We Are Close To A Deal, Insists University Of The Bahamas

UTEB president Daniel Thompson leads protests outside the university on Tuesday. Photo: Shawn Hanna/Tribune Staff

UTEB president Daniel Thompson leads protests outside the university on Tuesday. Photo: Shawn Hanna/Tribune Staff

By Leandra Rolle


UNIVERSITY of The Bahamas officials yesterday denied claims made by the president of the Union of Tertiary Educators of The Bahamas over delayed negotiations for the workers’ expired industrial agreement, insisting that there have been ongoing attempts to finalise the agreement with lecturers.

In an interview with The Tribune on Monday, UTEB president Daniel Thompson noted that UTEB was angered by the institution’s lack of urgency to finalise an industrial agreement that had expired in 2017.

However, in a statement released by UB, officials said the institution came to an agreement three weeks ago for signing the Industrial Agreement for 2017-2020 on November 10, 2019.

But, as noted by the university, there have been some outstanding issues in regard to financial matters.

“Virtually all terms have been agreed. The one outstanding matter pertains to finances. For clarification, the university, not the government, presented a financial proposal to the union in June 2019. UTEB returned with a counter proposal in August 2019, after the university’s 2019-2020 budget was approved by the board of trustees,” the statement said.

“Last week, the president of UTEB called the president of UB and indicated that the latest UB proposal was rejected and that he would be bringing back another proposal from the union. The university is still awaiting that proposal from the executives of UTEB.”

“The university appreciates the sense of urgency in signing a new agreement with the union, especially since negotiations for the Industrial Agreement 2020-2025 cannot begin until this agreement has been signed,” the statement continued.

According to UB, the new agreement will allow for “significant growth and expansion of the university’s academic offerings and provide competitive salary scales to specialised faculty”.

Additionally, it will allow for the operation of the Academic Senate and the Union of Tertiary Educators of The Bahamas to exercise their respective roles in helping to strengthen the university.

UB officials also denied claims that the institution was hiring a new executive.

“The particular reference that the university is ‘bringing in a new executive that will cost the university between $200,000 to $300,000’ is patently false,” UB said.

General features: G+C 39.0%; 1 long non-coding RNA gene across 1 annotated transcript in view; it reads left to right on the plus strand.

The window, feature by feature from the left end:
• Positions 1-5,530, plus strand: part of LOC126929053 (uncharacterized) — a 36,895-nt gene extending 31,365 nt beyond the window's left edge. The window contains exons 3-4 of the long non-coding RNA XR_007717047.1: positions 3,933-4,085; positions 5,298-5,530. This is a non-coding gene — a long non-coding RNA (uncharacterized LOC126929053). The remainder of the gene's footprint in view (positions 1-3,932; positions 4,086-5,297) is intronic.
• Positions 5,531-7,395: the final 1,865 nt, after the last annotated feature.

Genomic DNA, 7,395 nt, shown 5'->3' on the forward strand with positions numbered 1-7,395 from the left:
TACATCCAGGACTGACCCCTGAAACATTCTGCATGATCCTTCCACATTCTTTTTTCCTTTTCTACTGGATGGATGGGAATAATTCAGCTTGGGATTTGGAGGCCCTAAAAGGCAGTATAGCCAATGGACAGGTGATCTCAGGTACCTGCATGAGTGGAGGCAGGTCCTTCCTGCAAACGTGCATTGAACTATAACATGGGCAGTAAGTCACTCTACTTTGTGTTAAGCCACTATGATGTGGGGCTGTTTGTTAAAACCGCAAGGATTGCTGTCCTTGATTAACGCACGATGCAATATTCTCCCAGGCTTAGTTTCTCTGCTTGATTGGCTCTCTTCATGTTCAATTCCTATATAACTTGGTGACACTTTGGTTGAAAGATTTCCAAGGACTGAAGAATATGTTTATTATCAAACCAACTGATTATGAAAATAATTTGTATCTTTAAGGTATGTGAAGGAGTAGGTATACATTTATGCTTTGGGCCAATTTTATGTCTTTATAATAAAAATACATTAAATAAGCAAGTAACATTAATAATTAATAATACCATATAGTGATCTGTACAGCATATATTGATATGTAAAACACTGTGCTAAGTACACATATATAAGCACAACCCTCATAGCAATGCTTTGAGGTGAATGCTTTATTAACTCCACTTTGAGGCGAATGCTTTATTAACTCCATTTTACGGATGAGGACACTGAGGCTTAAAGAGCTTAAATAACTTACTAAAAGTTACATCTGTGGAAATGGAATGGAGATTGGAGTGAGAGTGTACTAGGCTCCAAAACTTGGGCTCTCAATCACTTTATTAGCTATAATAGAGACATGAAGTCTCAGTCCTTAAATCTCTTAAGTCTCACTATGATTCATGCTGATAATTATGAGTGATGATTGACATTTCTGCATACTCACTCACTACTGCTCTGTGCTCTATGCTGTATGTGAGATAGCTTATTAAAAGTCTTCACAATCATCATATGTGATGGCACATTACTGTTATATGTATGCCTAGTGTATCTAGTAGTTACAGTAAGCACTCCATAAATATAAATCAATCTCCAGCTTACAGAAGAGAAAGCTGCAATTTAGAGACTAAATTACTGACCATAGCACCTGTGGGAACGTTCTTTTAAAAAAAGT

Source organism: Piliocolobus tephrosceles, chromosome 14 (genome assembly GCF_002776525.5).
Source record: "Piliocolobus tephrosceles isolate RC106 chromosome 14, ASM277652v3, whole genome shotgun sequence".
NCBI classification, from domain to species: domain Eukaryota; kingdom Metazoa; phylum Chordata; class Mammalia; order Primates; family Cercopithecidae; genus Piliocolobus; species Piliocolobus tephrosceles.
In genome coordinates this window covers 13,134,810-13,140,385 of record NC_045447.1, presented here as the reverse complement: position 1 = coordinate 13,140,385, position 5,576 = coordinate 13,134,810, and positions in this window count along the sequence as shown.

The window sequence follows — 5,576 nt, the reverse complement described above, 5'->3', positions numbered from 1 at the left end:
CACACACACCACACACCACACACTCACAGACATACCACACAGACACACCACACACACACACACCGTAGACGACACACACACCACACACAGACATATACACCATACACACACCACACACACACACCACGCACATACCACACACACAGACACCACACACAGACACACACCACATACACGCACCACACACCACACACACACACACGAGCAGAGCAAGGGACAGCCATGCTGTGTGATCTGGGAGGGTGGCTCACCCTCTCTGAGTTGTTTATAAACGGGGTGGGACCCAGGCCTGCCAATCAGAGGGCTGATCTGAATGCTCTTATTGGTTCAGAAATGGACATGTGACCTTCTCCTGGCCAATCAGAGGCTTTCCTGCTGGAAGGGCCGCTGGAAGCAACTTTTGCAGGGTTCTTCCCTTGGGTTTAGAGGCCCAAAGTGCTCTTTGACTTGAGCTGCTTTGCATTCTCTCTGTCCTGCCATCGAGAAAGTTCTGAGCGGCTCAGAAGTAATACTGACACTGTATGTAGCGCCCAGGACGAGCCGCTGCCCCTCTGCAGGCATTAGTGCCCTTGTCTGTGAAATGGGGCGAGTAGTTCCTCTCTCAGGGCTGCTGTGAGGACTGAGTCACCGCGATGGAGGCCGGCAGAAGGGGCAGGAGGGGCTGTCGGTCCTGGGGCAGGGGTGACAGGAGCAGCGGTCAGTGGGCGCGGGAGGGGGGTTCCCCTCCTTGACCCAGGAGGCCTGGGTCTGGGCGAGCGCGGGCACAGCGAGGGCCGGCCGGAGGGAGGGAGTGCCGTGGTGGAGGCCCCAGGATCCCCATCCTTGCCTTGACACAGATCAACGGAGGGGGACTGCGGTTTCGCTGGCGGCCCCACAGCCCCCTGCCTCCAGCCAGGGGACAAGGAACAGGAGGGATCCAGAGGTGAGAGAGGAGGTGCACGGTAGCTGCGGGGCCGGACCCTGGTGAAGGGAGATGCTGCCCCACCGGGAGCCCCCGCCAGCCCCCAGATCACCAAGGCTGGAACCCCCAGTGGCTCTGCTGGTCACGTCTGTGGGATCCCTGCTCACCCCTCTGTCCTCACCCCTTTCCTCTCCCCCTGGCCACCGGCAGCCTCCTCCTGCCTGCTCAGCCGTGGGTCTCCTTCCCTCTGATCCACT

UB statements to the press came mere hours before UTEB members demonstrated outside the university.

In fact, speaking to reporters at UB’s entrance yesterday, UTEB members noted that the university’s response to the issues highlighted by the union was “somewhat disingenuous”.

Mr Thompson said: “(The president’s) response is indicative of the disregard and is indicative of the disdain that they have for us faculty and like we’re saying, our salaries are public knowledge. One only need to visit UTEBBahamas.org and look at our industrial agreement and examine that agreement.”

In his address, he also reiterated that members felt “insulted” by UB’s proposal to increase their salaries by a meagre 82 cents per day.

According to Mr Thompson, the last time lecturers received an increase in pay was some nine years ago.

When asked how much members expected to receive from the university, Mr Thompson replied: “We’re looking at basically a modest seven per cent increase across the board and a modest compensation of about to $3,500 to $4,000 a year as a compensation for our back pay because our agreement has expired since 2017.”

The union’s demonstration yesterday, as noted by Mr Thompson, represents the first set of actions to be taken by lecturers if issues are not soon resolved.

“Members have agreed to take certain actions. For one, not to participate in the academic senate and taking the decision not to participate in department meetings or school meetings,” he said.

For the moment, Mr Thompson said lecturers will remain teaching students in the classroom. However, he suggested that lecturers will not continue to do so if the industrial agreement is not finalised. UTEB’s counter proposal for the industrial agreement is expected to be presented to officials today.

“We are confident and we believe that in academia where integrity, honesty, is paramount in what we do. We are confident that we will reach an amicable solution,” he continued. “Let us finalise the industrial agreement so that we can begin the process of hammering-out the actions and activities that our academic senate and UTEB will engage. We are already in the third year since our IA expired.

“Let us bring industrial harmony and goodwill to our national university as we move forward, upward and onward.”


Topdude 11 months, 2 weeks ago

How much money they are paying Marissa Smith? She is now triple dipping on the Public Purse. Pension and Golden handshake from her last job with BPL , Pension from Government and now salary from the University. Wow. Is this right, fair and justifiable?


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